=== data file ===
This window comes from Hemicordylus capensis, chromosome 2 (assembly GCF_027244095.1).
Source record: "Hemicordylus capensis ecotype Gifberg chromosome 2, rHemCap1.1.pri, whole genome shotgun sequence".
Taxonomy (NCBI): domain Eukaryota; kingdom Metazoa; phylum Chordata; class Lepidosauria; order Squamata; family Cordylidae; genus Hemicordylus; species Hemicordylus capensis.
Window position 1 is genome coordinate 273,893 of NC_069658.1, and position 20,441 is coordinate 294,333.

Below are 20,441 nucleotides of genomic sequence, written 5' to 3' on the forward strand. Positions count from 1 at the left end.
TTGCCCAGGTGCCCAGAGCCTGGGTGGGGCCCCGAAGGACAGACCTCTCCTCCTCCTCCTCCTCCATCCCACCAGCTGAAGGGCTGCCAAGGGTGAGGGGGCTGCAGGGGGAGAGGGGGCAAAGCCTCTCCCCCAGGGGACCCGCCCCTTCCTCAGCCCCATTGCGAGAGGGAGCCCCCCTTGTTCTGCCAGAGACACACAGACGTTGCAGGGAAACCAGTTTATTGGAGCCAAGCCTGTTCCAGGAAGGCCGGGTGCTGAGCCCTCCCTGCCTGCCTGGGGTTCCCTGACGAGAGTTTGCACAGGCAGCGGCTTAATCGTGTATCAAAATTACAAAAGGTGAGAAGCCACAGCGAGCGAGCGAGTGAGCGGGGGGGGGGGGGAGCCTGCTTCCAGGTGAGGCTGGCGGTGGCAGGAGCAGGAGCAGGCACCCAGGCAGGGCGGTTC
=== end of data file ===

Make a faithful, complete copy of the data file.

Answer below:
This window comes from Hemicordylus capensis, chromosome 2 (assembly GCF_027244095.1).
Source record: "Hemicordylus capensis ecotype Gifberg chromosome 2, rHemCap1.1.pri, whole genome shotgun sequence".
Taxonomy (NCBI): domain Eukaryota; kingdom Metazoa; phylum Chordata; class Lepidosauria; order Squamata; family Cordylidae; genus Hemicordylus; species Hemicordylus capensis.
Window position 1 is genome coordinate 273,893 of NC_069658.1, and position 20,441 is coordinate 294,333.

Below are 20,441 nucleotides of genomic sequence, written 5' to 3' on the forward strand. Positions count from 1 at the left end.
TTGCCCAGGTGCCCAGAGCCTGGGTGGGGCCCCGAAGGACAGACCTCTCCTCCTCCTCCTCCTCCATCCCACCAGCTGAAGGGCTGCCAAGGGTGAGGGGGCTGCAGGGGGAGAGGGGGCAAAGCCTCTCCCCCAGGGGACCCGCCCCTTCCTCAGCCCCATTGCGAGAGGGAGCCCCCCTTGTTCTGCCAGAGACACACAGACGTTGCAGGGAAACCAGTTTATTGGAGCCAAGCCTGTTCCAGGAAGGCCGGGTGCTGAGCCCTCCCTGCCTGCCTGGGGTTCCCTGACGAGAGTTTGCACAGGCAGCGGCTTAATCGTGTATCAAAATTACAAAAGGTGAGAAGCCACAGCGAGCGAGCGAGTGAGCGGGGGGGGGGGGGAGCCTGCTTCCAGGTGAGGCTGGCGGTGGCAGGAGCAGGAGCAGGCACCCAGGCAGGGCGGTTC